On December 1, 2010, 16-year-old cherished son, brother, friend, varsity athlete and honor student T.J. Sefcik died by suicide. How could a boy with so much love and potential make this choice? In the hopes of preventing other teens from following the same path, T.J.’s parents and brother Matt share T.J.’s story of living with depression. Their hope is the life lessons they learned will raise awareness of the importance of taking care of your mental health. 1 in 5 Americans live with a diagnosable, mental health disorder in any given year. Depression in teens is a common illness. 1 in 8 teenagers experience some degree of depression.
This program provides students, parents and educators a view of what teen depression can look like. It educates them to pay attention to their mental health and emotions, something that is often pushed to the side. They describe many of the red flags often dismissed as typical teenage behavior. Their story gives hope to teens who may be struggling and are unaware of what to do with how they’re feeling. The program empowers teens to look to others (friends, teachers, trusted adults) for help and support. It offers insights to parents and teachers to help them better understand teens and to differentiate between typical teen behavior and something 'more.'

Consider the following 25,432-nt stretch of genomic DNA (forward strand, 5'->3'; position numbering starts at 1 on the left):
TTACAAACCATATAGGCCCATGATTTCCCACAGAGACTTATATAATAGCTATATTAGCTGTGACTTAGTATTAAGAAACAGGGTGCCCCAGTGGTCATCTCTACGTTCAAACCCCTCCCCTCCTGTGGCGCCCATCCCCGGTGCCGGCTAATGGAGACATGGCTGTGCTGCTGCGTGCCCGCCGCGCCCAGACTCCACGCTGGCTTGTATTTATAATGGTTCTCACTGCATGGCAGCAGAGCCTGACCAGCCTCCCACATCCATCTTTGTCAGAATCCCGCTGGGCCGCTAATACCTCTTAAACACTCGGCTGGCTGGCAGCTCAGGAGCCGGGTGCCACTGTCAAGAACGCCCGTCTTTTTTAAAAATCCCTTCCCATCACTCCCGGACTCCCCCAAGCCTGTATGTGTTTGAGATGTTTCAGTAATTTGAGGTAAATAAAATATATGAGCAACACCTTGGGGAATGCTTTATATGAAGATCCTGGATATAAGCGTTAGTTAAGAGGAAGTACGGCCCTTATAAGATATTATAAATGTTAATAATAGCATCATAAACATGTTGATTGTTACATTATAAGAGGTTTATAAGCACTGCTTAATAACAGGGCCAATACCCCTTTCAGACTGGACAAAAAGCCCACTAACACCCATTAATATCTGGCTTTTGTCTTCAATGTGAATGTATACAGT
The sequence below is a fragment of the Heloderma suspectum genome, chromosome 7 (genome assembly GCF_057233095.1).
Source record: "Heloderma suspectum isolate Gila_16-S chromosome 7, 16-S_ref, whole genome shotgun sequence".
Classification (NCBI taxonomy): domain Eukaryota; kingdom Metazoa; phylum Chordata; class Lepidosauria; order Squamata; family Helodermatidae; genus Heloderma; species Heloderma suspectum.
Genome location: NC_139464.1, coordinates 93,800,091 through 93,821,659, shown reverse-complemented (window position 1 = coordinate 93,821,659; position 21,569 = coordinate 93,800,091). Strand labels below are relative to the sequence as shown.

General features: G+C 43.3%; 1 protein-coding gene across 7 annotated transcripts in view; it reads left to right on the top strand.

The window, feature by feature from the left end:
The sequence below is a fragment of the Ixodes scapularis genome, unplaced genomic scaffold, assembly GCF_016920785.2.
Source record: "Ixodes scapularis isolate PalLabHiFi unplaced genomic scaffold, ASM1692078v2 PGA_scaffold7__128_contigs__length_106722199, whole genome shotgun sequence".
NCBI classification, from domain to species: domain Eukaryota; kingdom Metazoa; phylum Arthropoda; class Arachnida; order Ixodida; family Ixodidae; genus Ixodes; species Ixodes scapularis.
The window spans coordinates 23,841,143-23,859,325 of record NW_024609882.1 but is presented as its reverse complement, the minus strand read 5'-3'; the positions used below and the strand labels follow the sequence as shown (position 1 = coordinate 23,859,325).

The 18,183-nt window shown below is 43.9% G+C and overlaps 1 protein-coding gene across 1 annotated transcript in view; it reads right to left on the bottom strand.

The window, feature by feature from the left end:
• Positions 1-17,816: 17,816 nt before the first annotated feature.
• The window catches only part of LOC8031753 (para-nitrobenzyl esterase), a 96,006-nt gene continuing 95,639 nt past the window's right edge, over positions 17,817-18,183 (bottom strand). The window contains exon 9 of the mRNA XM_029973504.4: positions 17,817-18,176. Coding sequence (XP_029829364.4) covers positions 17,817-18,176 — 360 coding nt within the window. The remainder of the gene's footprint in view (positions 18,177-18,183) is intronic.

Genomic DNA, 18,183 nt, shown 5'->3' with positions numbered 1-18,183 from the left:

The program is appropriate for:
• middle school, high school, and college students
• teacher in-service programs
• parent programs
• corporate lunch-and-learns
• clinician workshops and forums
• law enforcement and first responders
There is no fee for the program.
The program involves storytelling, fact sharing, slides and videos that weave the Sefciks' experience into a program that leaves attendees better equipped to identify and deal with mental health situations for themselves and others.
The goal is to leave attendees feeling informed, empowered and HOPEFUL.